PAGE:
Both Davis and Willis appealed to the Board. Davis argued that that the Administrative Judge erred in reducing the amount that she claimed. Willis argued that the Administrative Judge erred in rejecting her separate claim for additional compensation attributable to her work during the evidentiary hearing. In a final decision issued March 2, 2005, the Board affirmed, rejecting Davis' and Willis' contentions and adopting the Administrative Judge's findings of fact and conclusions of law. With respect to Willis' request for additional fees not claimed by Davis, the Board concluded that "Ms. Willis has no independent right to file a Request for Attorney Fees because 4 C.F.R. § 28.89 provides that `the petitioner, if he or she is the prevailing party, may submit a request for the award of reasonable attorney's fees and costs.'" Davis v. U.S. General Accounting Office, Nos. 00-05, 00-08, slip op. at 12 (G.A.O.P.A.B. Mar. 2, 2005).

Willis alone appealed to this court. We have jurisdiction pursuant to 31 U.S.C. § 755(a).


The necessary threshold question in this case is whether Willis has standing to appeal the Board's decision to this court. Willis' primary theory of standing is that she has a right to receive fee payments under the statute separate and apart from her client's right to fees. This theory of standing is essential to Willis' claim for fees for the trial work — fees that were not included in Davis' fee request. Alternatively, Willis may be arguing that she has the right to assert on appeal her client's right to the recovery of fees that were claimed before the Board but not allowed. In either event, we conclude that Willis lacks standing.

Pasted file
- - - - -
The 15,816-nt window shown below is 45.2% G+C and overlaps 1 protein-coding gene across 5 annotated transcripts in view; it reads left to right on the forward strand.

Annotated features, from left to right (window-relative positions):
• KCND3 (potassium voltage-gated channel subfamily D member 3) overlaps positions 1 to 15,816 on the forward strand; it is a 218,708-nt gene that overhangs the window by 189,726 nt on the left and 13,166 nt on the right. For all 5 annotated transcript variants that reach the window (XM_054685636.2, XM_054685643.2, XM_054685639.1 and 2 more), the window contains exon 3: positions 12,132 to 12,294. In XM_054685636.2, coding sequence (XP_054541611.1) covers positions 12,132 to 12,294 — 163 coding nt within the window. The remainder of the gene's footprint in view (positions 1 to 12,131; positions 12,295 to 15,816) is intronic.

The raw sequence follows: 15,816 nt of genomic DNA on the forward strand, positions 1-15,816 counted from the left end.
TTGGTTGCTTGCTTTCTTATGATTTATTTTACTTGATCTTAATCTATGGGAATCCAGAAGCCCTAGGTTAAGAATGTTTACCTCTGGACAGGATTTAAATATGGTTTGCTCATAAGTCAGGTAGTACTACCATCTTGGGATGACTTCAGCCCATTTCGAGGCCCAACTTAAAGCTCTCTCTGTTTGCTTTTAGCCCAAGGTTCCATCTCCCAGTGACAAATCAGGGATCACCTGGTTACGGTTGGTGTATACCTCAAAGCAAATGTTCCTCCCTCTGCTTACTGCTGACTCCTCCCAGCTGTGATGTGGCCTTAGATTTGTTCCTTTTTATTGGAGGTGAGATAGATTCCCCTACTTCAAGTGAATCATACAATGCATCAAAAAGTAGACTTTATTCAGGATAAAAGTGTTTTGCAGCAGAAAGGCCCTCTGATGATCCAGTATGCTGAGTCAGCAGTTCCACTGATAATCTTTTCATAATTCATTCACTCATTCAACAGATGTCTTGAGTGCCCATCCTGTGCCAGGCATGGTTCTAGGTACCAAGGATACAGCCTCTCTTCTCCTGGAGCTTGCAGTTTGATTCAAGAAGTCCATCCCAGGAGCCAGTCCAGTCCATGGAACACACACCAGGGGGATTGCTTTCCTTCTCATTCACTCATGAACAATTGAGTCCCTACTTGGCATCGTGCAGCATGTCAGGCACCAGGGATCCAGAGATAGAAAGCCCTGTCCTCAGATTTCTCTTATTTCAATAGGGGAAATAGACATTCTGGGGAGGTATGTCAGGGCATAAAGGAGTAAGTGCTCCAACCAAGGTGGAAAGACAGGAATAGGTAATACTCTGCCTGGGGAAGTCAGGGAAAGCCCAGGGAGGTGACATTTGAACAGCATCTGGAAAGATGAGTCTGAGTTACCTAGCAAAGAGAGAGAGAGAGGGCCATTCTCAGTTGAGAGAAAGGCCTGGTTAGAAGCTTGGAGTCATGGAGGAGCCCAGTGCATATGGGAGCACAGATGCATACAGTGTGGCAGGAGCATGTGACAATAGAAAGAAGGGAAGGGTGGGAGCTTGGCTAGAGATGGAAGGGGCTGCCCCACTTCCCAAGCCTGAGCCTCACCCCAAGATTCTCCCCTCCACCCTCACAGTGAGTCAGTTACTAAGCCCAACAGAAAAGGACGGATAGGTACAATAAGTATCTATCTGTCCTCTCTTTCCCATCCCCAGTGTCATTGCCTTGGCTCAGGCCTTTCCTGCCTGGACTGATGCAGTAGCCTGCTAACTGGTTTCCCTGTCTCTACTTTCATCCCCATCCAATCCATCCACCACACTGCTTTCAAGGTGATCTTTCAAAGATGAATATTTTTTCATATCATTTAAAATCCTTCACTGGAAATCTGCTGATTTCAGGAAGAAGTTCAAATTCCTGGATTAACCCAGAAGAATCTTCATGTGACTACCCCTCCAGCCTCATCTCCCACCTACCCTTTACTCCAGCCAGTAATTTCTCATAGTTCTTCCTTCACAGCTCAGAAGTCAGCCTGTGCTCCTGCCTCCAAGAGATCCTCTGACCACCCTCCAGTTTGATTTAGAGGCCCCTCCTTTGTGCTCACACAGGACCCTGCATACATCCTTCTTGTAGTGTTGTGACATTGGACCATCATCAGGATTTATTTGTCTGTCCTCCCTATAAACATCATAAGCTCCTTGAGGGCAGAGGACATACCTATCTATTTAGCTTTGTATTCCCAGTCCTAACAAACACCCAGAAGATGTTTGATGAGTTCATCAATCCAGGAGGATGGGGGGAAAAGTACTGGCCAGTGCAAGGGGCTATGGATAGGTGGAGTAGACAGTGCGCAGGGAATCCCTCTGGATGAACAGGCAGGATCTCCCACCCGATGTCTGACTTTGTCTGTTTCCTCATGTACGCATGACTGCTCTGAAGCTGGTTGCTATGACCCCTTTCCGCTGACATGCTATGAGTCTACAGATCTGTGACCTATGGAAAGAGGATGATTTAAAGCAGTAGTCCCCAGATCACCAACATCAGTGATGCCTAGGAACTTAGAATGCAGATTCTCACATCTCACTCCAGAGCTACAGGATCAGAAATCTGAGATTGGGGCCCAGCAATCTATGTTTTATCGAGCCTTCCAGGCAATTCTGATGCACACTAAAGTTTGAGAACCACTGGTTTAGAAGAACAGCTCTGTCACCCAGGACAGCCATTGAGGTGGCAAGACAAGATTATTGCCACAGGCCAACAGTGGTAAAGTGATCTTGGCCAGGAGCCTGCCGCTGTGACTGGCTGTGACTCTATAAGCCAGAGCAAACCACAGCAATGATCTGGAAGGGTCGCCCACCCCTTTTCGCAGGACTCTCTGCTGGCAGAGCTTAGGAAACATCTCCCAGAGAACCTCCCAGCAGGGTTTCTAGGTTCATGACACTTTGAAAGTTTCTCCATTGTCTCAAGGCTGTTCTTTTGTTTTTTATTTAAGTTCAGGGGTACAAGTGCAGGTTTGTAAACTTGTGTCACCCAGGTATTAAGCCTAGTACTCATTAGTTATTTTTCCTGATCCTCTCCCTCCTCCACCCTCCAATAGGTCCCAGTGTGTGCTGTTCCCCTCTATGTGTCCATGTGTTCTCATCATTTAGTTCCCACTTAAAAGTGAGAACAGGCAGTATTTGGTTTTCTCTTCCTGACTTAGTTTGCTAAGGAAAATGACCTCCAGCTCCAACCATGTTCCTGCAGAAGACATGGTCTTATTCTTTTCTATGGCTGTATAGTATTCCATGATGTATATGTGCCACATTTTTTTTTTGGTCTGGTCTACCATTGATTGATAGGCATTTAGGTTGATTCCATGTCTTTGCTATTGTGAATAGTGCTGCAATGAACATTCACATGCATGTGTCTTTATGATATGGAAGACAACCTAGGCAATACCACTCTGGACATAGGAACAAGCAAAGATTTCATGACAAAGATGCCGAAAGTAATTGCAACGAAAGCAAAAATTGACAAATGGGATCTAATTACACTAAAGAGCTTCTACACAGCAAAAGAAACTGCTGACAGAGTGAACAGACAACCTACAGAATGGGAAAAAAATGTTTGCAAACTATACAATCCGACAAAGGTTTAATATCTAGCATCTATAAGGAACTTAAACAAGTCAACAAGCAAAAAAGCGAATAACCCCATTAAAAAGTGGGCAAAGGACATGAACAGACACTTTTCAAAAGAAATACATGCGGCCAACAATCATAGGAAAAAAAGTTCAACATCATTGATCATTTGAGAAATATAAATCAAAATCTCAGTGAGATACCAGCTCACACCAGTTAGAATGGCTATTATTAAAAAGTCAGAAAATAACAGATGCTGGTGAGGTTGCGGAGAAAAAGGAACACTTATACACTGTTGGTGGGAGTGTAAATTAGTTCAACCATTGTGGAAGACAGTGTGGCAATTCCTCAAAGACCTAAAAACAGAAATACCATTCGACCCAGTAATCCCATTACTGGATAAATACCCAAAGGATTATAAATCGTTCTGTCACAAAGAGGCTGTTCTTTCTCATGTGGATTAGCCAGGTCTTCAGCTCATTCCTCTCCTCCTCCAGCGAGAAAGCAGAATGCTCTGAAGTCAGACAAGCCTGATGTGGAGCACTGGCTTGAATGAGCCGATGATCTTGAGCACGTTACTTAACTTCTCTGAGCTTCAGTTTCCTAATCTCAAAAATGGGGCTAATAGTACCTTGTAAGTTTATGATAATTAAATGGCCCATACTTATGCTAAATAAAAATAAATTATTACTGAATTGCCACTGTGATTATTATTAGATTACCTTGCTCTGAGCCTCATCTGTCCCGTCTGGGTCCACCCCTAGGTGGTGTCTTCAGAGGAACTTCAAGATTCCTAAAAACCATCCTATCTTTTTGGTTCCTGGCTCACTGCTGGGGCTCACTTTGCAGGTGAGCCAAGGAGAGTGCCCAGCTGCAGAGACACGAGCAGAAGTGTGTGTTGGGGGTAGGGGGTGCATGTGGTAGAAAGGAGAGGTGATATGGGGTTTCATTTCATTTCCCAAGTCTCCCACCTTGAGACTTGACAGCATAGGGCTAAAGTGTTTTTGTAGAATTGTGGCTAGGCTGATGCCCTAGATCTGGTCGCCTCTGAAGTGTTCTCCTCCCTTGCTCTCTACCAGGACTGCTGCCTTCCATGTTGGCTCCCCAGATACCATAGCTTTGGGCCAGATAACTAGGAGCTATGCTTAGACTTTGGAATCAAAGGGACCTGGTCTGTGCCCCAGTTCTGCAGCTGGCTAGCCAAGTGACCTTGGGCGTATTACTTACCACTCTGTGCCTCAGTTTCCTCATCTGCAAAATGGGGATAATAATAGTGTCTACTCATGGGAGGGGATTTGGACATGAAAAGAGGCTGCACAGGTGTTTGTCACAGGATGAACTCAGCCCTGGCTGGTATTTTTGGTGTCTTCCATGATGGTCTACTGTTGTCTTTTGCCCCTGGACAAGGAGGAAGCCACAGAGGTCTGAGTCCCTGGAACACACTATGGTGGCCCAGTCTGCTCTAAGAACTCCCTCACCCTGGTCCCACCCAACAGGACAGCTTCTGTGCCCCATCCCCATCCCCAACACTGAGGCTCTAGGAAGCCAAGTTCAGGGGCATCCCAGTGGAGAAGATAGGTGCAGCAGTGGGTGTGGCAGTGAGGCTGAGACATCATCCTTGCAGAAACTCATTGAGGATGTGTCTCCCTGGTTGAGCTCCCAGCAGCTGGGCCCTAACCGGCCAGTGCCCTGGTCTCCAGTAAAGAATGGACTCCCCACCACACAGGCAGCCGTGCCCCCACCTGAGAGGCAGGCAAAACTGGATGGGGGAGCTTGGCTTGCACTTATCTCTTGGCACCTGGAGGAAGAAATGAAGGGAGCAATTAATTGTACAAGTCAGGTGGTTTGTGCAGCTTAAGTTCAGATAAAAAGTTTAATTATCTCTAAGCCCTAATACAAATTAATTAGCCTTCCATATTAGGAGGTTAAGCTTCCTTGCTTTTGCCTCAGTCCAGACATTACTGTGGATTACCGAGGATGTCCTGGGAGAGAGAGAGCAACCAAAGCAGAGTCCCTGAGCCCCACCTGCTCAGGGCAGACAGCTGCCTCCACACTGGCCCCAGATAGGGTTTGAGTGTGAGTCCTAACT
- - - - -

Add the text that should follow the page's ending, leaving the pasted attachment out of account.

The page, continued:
We first address Willis' contention that she has standing because she has an independent right to claim fees under the statute. Because Article III standing implicates the court's constitutional authority to adjudicate disputes, it can be neither waived, Boeing Co. v. Comm'r of Patents & Trademarks, 853 F.2d 878, 881 (Fed.Cir.1988), nor assumed, FW/PBS, Inc. v. City of Dallas, 493 U.S. 215, 230-31, 110 S.Ct. 596, 107 L.Ed.2d 603 (1990); thus, federal courts have an independent obligation to examine Article III standing even if the issue was not raised by the parties or addressed in the decision below. FW/PBS, 493 U.S. at 230-31, 110 S.Ct. 596; Dowd v. United States, 713 F.2d 720, 726 (Fed.Cir.1983).